Computer attacks today are a hotly debated topic. The data nowadays are much more valuable than before and the attacks are increasingly sophisticated. However, those who think that theft and loss of data are problems of the present time are wrong. Throughout the history of the Internet, many businesses have seen their information exposed. In today’s article, we address the biggest Internet data theft and its implications!
Gawker: exposed emails and passwords
In 2001, Gawker Media, a group responsible for many successful websites on the internet, was targeted by a hacking group known as Gnosis. The crackers released a 500 MB file with login, passwords and emails from more than 1.3 million people who had registered on the company’s pages. The justification of this group was very direct: “We were behind Gawker because of his absolute arrogance”!
Sony: Thousands of data stolen
In April 2011 Sony suffered one of the biggest attacks in history, forcing it to remove the PlayStation Network from the air for three weeks, which led to many complaints from users. Information from 77 million users was compromised, including login, names, addresses, phones, and email contacts. Later, the company also found that Sony Online Entertainment (SOE) had also suffered an attack, allowing book access to data from over 25 million user accounts.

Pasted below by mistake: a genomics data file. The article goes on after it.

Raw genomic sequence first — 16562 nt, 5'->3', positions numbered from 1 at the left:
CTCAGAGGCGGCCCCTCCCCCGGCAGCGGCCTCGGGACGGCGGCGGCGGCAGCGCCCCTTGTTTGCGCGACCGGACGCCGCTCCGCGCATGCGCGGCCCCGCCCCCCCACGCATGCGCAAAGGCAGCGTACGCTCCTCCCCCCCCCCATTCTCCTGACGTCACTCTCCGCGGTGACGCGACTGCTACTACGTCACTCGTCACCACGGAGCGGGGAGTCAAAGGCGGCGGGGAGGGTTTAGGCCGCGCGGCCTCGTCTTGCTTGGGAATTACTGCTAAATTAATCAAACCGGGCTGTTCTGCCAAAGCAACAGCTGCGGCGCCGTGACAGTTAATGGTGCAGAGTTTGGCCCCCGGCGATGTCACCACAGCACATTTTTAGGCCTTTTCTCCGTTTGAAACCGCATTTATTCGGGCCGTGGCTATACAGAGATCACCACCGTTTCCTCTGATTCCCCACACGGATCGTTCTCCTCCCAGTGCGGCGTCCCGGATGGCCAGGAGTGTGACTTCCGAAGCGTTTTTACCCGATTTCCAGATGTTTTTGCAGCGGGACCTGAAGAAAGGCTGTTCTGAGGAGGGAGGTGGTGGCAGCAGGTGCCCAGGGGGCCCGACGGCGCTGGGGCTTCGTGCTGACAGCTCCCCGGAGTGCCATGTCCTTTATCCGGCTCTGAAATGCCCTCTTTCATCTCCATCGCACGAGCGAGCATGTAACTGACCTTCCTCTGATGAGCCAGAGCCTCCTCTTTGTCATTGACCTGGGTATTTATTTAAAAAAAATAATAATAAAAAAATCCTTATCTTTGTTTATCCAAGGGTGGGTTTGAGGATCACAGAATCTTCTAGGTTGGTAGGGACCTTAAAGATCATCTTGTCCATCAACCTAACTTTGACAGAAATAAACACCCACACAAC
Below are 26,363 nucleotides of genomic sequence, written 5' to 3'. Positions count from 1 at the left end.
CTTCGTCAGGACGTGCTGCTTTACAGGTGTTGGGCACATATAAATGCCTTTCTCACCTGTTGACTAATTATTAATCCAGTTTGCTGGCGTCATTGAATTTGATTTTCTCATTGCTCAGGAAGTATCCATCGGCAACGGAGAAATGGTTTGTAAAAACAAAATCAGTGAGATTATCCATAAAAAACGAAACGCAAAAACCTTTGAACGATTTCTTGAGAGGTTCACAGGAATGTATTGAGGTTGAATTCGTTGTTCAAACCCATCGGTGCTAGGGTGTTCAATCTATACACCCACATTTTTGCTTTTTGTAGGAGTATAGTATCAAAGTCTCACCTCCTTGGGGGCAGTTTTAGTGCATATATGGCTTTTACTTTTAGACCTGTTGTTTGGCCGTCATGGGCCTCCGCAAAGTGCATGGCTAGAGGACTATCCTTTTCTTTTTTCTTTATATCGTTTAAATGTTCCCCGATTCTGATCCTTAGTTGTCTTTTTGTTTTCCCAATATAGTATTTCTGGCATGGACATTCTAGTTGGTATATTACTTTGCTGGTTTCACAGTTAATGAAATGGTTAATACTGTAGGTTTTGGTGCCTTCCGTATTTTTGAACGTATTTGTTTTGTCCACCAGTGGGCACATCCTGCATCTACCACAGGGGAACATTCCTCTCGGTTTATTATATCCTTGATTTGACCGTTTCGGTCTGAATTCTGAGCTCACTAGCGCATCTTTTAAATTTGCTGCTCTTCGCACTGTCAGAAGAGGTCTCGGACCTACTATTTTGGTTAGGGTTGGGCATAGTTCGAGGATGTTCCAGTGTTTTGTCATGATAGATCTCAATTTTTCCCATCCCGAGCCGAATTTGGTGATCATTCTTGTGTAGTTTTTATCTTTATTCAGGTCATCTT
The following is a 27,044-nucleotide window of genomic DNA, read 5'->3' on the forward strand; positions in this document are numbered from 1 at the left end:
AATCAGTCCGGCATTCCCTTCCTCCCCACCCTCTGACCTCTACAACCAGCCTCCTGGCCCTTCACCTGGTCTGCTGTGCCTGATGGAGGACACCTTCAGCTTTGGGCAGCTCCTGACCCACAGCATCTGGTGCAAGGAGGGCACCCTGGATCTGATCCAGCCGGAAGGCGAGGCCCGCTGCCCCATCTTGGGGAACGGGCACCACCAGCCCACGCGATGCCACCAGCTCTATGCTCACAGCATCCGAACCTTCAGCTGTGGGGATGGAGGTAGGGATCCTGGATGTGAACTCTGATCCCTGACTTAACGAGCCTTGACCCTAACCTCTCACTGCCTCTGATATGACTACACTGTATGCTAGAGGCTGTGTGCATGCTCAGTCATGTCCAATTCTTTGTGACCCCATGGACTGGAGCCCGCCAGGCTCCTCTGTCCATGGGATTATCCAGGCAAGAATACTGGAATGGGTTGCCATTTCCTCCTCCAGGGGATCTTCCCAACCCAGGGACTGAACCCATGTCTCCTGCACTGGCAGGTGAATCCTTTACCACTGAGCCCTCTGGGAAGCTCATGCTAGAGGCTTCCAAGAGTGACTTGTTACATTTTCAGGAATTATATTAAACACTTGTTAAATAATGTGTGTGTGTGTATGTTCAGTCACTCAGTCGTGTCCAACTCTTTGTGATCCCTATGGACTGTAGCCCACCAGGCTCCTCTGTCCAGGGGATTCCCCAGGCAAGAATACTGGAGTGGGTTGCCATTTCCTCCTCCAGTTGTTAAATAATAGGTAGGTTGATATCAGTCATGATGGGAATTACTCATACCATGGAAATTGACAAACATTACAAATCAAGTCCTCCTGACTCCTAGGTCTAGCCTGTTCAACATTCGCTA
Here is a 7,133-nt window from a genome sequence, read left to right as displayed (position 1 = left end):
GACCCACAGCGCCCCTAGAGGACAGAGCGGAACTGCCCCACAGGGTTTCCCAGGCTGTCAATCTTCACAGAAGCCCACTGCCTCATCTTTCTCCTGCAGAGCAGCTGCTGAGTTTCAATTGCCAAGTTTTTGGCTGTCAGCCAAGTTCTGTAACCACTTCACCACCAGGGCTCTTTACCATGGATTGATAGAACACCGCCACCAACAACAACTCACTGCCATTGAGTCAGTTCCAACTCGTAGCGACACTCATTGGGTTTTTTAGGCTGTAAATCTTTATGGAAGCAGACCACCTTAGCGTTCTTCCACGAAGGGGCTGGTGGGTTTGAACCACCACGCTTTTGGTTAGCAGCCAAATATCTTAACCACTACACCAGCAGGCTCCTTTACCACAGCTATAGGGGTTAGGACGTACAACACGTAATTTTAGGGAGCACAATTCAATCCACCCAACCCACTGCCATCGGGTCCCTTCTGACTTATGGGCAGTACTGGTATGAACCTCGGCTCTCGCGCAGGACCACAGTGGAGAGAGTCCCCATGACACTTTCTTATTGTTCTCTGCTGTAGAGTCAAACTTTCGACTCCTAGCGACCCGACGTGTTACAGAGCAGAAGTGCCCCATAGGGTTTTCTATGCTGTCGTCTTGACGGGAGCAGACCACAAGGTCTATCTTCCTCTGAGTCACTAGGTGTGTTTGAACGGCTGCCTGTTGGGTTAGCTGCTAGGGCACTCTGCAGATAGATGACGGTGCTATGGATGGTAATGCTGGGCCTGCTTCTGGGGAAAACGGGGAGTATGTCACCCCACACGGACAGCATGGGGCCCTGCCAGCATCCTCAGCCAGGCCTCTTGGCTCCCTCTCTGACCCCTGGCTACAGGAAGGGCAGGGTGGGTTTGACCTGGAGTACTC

Evernote: private data for all
Evernote e-mail addresses and encrypted passwords for Evernote users were exposed in February 2013. Fortunately, no financial data was compromised, yet Evernote required new passwords for over 50 million users as a precaution.
Google: not even the Internet giant escapes
In December 2009, Google reported that it was the victim of a virtual attack originating in China. In fact, it was not the only company to have its security compromised. At the same time, companies like Adobe, Yahoo, Symantec and others went through similar problems. Intellectual property was stolen from Google and some user accounts were accessed by criminals.
Nasdaq: more than 150 million people affected
A group of hackers consisting of five Russians and one Ukrainian was responsible for stealing credit and debit card numbers of more than 150 million people. In addition, they were able to access 800,000 bank accounts and hack into servers used by the Nasdaq stock exchange. The attack affected stores banks, financial institutions and the United States Multibanco network.